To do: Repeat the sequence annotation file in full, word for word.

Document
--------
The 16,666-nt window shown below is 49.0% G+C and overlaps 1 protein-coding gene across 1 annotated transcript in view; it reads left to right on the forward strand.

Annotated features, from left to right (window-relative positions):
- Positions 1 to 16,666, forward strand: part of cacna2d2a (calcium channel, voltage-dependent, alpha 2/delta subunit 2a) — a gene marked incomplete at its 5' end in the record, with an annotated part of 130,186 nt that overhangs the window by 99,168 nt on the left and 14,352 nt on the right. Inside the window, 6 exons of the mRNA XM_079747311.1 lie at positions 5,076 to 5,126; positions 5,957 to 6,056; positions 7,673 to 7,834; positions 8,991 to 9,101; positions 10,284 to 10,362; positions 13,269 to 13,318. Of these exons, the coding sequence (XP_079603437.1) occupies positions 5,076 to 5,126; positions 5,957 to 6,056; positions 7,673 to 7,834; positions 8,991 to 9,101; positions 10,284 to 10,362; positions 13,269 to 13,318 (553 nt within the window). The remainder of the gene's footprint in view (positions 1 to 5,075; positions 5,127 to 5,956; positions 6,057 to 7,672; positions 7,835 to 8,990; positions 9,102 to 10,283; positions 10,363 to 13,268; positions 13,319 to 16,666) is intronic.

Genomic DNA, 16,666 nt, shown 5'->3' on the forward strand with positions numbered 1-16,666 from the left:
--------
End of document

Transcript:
The 16,666-nt window shown below is 49.0% G+C and overlaps 1 protein-coding gene across 1 annotated transcript in view; it reads left to right on the forward strand.

Annotated features, from left to right (window-relative positions):
- Positions 1 to 16,666, forward strand: part of cacna2d2a (calcium channel, voltage-dependent, alpha 2/delta subunit 2a) — a gene marked incomplete at its 5' end in the record, with an annotated part of 130,186 nt that overhangs the window by 99,168 nt on the left and 14,352 nt on the right. Inside the window, 6 exons of the mRNA XM_079747311.1 lie at positions 5,076 to 5,126; positions 5,957 to 6,056; positions 7,673 to 7,834; positions 8,991 to 9,101; positions 10,284 to 10,362; positions 13,269 to 13,318. Of these exons, the coding sequence (XP_079603437.1) occupies positions 5,076 to 5,126; positions 5,957 to 6,056; positions 7,673 to 7,834; positions 8,991 to 9,101; positions 10,284 to 10,362; positions 13,269 to 13,318 (553 nt within the window). The remainder of the gene's footprint in view (positions 1 to 5,075; positions 5,127 to 5,956; positions 6,057 to 7,672; positions 7,835 to 8,990; positions 9,102 to 10,283; positions 10,363 to 13,268; positions 13,319 to 16,666) is intronic.

Genomic DNA, 16,666 nt, shown 5'->3' on the forward strand with positions numbered 1-16,666 from the left: